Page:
Great writers are also great readers. By studying the work of others we improve our writing skills. By becoming critical readers we sharpen our creative tools. Also, the creative work of others can allow the writer to contemplate re-tellings and re-visioning of the body of experience. Remember that the vast majority of Shakespeare’s plays were derived from printed sources written by others. He also learned the craft of writing by collaborating, by being a member of writing community. Nor did he confine himself to the writer’s room. For writing is also a big, bold, bracing encounter with life itself, and that’s not be had by staring at a blank screen. Finding the most sustainable balance between real writing and real life might be your biggest strategic decision.

Writing Machine, Swift, Gulliver's Travels (1726)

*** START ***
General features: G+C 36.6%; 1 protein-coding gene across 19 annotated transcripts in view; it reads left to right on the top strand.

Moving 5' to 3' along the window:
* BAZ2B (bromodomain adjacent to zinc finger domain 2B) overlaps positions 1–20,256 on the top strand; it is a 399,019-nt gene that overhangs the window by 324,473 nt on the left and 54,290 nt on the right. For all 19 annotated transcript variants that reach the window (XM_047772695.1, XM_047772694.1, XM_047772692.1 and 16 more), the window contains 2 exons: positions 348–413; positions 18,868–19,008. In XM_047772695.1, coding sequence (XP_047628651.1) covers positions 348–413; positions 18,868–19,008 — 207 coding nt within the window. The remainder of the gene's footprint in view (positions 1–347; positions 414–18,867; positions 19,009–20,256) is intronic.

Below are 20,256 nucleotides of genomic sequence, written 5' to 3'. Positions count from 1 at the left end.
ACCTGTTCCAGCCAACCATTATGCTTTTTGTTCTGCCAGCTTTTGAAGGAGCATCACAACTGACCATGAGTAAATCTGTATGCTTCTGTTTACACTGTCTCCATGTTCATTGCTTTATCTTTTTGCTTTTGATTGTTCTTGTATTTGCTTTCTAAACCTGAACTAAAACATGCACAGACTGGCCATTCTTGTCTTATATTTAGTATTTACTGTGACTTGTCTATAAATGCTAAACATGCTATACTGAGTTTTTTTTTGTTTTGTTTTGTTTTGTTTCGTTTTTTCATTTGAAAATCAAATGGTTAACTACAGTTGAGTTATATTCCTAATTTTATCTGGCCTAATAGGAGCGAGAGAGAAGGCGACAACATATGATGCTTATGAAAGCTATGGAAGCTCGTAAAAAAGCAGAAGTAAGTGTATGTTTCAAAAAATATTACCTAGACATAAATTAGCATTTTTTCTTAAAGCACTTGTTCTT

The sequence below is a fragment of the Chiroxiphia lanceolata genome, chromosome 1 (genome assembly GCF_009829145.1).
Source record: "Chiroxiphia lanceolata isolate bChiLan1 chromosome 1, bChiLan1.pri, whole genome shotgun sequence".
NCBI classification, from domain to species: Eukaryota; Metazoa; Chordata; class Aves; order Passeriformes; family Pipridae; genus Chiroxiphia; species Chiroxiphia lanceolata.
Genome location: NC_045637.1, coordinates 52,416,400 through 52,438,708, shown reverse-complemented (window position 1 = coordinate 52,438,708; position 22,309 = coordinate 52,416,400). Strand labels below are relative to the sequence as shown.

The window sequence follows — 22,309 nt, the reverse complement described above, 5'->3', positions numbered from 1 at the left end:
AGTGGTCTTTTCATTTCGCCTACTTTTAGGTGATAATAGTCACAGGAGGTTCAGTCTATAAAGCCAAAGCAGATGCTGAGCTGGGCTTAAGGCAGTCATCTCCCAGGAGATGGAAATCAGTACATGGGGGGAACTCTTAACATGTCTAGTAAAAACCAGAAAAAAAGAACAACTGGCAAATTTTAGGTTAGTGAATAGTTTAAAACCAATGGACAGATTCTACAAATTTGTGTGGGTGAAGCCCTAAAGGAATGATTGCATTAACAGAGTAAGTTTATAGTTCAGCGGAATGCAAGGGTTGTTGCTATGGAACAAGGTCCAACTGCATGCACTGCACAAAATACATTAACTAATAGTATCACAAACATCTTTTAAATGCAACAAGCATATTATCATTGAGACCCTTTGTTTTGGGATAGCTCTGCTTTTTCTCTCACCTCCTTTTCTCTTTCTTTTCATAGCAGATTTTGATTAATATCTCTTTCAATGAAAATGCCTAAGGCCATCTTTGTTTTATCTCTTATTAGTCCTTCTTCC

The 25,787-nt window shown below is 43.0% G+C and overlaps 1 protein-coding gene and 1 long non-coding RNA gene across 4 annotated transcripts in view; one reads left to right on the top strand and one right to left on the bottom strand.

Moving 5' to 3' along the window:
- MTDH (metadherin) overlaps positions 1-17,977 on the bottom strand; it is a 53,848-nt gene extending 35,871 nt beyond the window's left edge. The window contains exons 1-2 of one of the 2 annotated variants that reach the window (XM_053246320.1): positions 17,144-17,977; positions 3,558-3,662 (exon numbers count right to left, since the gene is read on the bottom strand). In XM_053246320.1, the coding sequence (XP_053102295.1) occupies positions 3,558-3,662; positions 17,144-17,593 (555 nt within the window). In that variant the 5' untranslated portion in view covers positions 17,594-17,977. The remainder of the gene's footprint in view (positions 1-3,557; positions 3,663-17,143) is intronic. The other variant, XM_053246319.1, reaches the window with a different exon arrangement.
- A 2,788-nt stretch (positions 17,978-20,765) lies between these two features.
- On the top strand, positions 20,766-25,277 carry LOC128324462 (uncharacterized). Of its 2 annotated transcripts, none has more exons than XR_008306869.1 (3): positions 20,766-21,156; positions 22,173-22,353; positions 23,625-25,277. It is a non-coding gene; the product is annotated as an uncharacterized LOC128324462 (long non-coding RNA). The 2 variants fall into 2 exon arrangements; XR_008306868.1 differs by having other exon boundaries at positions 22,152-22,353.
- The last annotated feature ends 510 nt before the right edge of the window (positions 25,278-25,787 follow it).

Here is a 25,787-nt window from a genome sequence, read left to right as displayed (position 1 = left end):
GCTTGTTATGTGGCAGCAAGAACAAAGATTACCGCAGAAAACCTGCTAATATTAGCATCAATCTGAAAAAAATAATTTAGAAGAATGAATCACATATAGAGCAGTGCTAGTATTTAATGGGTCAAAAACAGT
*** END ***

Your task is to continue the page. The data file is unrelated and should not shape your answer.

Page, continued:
“Productivity is never an accident. It is always the result of a commitment to excellence, intelligent planning, and focused effort.” —  Paul J. Meyer

Poetry at War with Itself: the Sound of Futility

When student readers struggle with poetry, it's often the relationship between sound and sense that presents a high degree of difficulty. It's very easy to be overcome by pitter-patter rhythms and arcane names for metrical techniques and poetic forms.

But picking sound patterns may help to open up a variety of interpretations. This means shifting from the identification of a local effect to the elaboration of more complex and nuanced semantic possibilities.

The first sonic task for the critical reader involves the spotting of similar sounds such as alliteration. A higher level of creative reading requires sensitivity in order to link these sound clusters to the poem's questions, and its answers.

A great poem holds together, in tight compression, the different elements of form and technique, tones and style, form and content. Critical writing - the exposition and appreciation of a poem - involves a reversal of this process: decompression.